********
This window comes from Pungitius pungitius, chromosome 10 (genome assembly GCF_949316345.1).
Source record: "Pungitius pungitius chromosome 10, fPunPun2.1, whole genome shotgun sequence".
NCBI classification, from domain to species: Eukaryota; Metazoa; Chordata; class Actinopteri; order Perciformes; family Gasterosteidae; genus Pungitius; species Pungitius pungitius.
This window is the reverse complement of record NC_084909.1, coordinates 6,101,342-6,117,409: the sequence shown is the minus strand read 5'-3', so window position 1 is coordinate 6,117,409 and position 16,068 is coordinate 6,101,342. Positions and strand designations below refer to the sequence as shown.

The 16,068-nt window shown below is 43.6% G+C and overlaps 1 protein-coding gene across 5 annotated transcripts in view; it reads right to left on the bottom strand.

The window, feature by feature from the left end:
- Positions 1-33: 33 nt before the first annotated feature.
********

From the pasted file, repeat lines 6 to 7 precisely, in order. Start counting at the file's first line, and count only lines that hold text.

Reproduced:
The window, feature by feature from the left end:
- Positions 1-33: 33 nt before the first annotated feature.